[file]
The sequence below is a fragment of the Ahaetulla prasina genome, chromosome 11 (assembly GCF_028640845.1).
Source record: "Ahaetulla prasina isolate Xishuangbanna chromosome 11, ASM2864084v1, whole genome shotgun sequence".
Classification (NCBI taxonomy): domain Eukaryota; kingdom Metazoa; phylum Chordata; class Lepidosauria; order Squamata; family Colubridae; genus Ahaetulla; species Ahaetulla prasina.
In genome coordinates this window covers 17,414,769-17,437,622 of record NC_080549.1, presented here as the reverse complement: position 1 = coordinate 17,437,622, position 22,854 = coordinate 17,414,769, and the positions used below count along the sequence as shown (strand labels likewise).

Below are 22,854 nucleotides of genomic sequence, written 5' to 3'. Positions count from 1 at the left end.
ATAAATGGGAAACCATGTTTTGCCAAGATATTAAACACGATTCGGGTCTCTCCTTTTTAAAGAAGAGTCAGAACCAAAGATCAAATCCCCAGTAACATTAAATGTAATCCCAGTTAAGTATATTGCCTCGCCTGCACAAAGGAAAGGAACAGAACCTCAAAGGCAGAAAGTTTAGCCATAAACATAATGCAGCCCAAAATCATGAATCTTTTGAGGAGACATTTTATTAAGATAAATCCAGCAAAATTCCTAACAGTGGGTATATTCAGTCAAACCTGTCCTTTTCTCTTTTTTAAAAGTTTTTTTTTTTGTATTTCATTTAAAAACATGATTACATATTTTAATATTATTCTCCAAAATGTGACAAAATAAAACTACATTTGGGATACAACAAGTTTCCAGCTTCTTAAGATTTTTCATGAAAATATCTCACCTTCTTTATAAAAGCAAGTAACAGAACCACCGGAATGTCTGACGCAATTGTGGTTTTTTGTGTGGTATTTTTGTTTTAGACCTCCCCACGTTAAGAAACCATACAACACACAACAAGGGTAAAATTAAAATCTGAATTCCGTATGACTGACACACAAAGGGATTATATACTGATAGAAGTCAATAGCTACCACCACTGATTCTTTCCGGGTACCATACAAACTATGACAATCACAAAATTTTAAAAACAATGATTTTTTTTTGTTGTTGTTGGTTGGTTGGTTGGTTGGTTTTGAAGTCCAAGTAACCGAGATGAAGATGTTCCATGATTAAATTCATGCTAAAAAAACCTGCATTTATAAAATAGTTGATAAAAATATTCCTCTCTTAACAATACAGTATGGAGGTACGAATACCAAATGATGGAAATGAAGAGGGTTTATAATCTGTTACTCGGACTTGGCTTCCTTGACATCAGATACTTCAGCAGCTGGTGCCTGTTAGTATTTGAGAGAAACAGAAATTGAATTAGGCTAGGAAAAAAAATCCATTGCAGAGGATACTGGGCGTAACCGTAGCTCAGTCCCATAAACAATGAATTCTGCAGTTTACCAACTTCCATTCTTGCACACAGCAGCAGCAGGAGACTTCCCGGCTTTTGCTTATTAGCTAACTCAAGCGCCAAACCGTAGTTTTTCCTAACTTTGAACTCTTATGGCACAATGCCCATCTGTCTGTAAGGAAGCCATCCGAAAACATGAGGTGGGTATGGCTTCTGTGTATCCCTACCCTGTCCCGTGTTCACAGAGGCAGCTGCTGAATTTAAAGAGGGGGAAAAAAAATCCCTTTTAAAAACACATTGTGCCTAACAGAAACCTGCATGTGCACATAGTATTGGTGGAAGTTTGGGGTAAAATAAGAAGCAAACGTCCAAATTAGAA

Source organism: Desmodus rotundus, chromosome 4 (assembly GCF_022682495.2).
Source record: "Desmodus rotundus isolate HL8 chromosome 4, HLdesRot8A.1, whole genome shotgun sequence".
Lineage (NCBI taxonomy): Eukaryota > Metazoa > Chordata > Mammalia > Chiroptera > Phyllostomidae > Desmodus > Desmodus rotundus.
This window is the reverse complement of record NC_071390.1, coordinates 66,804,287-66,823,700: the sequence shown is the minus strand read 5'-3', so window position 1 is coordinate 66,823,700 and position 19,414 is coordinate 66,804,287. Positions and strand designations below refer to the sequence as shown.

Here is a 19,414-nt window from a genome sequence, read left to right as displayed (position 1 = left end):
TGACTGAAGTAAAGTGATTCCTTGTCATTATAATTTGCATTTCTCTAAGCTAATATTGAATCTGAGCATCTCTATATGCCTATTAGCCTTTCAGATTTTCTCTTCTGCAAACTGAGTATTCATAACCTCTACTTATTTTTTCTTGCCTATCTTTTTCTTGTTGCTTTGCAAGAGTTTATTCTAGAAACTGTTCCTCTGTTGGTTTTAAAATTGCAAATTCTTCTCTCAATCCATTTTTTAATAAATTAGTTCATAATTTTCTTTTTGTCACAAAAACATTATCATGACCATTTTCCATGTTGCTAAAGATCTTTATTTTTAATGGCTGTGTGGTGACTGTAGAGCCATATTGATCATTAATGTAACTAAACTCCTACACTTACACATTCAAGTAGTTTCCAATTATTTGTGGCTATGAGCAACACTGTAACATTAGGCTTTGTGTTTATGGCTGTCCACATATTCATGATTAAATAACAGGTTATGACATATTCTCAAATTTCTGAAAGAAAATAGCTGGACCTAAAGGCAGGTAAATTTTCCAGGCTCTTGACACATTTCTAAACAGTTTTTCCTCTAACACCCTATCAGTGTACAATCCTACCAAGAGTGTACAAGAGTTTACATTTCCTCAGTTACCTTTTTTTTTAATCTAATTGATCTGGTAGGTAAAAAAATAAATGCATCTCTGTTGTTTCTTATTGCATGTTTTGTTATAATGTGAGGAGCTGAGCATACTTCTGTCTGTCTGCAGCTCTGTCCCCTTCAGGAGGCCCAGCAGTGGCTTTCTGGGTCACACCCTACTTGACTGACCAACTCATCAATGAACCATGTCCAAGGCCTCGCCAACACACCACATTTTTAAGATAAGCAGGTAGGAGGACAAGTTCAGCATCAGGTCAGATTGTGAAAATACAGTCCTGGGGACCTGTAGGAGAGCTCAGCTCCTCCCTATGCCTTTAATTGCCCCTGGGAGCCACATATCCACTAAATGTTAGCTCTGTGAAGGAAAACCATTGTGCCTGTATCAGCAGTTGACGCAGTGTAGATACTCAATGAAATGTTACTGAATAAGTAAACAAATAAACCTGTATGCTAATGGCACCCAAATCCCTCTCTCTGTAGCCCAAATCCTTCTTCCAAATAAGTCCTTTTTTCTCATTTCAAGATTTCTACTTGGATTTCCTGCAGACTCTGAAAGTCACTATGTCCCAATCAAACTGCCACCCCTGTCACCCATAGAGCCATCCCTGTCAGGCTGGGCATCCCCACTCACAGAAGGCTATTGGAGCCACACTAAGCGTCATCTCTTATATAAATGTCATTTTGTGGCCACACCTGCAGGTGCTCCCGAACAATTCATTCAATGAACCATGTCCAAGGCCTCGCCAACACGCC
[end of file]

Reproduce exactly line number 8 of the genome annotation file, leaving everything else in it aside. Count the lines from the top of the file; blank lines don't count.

Source record: "Desmodus rotundus isolate HL8 chromosome 4, HLdesRot8A.1, whole genome shotgun sequence".